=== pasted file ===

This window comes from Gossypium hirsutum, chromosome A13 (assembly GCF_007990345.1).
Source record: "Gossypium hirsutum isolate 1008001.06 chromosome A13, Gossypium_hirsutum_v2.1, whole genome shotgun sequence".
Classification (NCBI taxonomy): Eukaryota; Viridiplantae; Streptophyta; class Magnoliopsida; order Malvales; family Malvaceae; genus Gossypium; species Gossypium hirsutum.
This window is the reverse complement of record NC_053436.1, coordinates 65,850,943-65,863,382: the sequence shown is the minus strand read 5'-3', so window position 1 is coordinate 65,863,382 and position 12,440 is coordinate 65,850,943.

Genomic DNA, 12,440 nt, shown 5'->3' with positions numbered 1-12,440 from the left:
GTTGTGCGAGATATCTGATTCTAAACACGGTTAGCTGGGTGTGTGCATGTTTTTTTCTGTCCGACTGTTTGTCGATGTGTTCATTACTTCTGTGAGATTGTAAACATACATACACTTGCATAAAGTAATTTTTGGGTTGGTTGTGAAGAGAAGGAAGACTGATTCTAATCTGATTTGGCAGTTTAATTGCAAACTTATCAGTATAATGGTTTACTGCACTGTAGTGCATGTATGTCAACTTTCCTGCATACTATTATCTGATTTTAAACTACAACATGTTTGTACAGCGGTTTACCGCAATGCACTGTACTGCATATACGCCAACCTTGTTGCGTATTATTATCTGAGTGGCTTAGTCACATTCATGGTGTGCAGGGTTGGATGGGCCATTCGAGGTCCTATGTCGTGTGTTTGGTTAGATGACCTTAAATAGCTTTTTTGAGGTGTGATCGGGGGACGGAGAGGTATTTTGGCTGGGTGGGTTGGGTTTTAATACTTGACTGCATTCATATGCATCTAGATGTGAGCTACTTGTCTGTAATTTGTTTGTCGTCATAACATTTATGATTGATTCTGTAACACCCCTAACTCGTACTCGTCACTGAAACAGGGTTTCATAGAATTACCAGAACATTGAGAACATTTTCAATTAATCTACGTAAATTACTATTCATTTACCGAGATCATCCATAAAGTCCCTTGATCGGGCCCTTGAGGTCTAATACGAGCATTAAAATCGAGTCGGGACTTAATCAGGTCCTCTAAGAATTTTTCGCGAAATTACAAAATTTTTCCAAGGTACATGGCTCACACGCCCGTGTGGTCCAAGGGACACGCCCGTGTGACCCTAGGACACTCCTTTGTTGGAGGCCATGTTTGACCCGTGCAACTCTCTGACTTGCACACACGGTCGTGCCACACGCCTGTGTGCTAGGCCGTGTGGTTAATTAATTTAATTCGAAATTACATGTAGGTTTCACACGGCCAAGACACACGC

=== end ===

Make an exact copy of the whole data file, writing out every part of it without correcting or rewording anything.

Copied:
This window comes from Gossypium hirsutum, chromosome A13 (assembly GCF_007990345.1).
Source record: "Gossypium hirsutum isolate 1008001.06 chromosome A13, Gossypium_hirsutum_v2.1, whole genome shotgun sequence".
Classification (NCBI taxonomy): Eukaryota; Viridiplantae; Streptophyta; class Magnoliopsida; order Malvales; family Malvaceae; genus Gossypium; species Gossypium hirsutum.
This window is the reverse complement of record NC_053436.1, coordinates 65,850,943-65,863,382: the sequence shown is the minus strand read 5'-3', so window position 1 is coordinate 65,863,382 and position 12,440 is coordinate 65,850,943.

Genomic DNA, 12,440 nt, shown 5'->3' with positions numbered 1-12,440 from the left:
GTTGTGCGAGATATCTGATTCTAAACACGGTTAGCTGGGTGTGTGCATGTTTTTTTCTGTCCGACTGTTTGTCGATGTGTTCATTACTTCTGTGAGATTGTAAACATACATACACTTGCATAAAGTAATTTTTGGGTTGGTTGTGAAGAGAAGGAAGACTGATTCTAATCTGATTTGGCAGTTTAATTGCAAACTTATCAGTATAATGGTTTACTGCACTGTAGTGCATGTATGTCAACTTTCCTGCATACTATTATCTGATTTTAAACTACAACATGTTTGTACAGCGGTTTACCGCAATGCACTGTACTGCATATACGCCAACCTTGTTGCGTATTATTATCTGAGTGGCTTAGTCACATTCATGGTGTGCAGGGTTGGATGGGCCATTCGAGGTCCTATGTCGTGTGTTTGGTTAGATGACCTTAAATAGCTTTTTTGAGGTGTGATCGGGGGACGGAGAGGTATTTTGGCTGGGTGGGTTGGGTTTTAATACTTGACTGCATTCATATGCATCTAGATGTGAGCTACTTGTCTGTAATTTGTTTGTCGTCATAACATTTATGATTGATTCTGTAACACCCCTAACTCGTACTCGTCACTGAAACAGGGTTTCATAGAATTACCAGAACATTGAGAACATTTTCAATTAATCTACGTAAATTACTATTCATTTACCGAGATCATCCATAAAGTCCCTTGATCGGGCCCTTGAGGTCTAATACGAGCATTAAAATCGAGTCGGGACTTAATCAGGTCCTCTAAGAATTTTTCGCGAAATTACAAAATTTTTCCAAGGTACATGGCTCACACGCCCGTGTGGTCCAAGGGACACGCCCGTGTGACCCTAGGACACTCCTTTGTTGGAGGCCATGTTTGACCCGTGCAACTCTCTGACTTGCACACACGGTCGTGCCACACGCCTGTGTGCTAGGCCGTGTGGTTAATTAATTTAATTCGAAATTACATGTAGGTTTCACACGGCCAAGACACACGC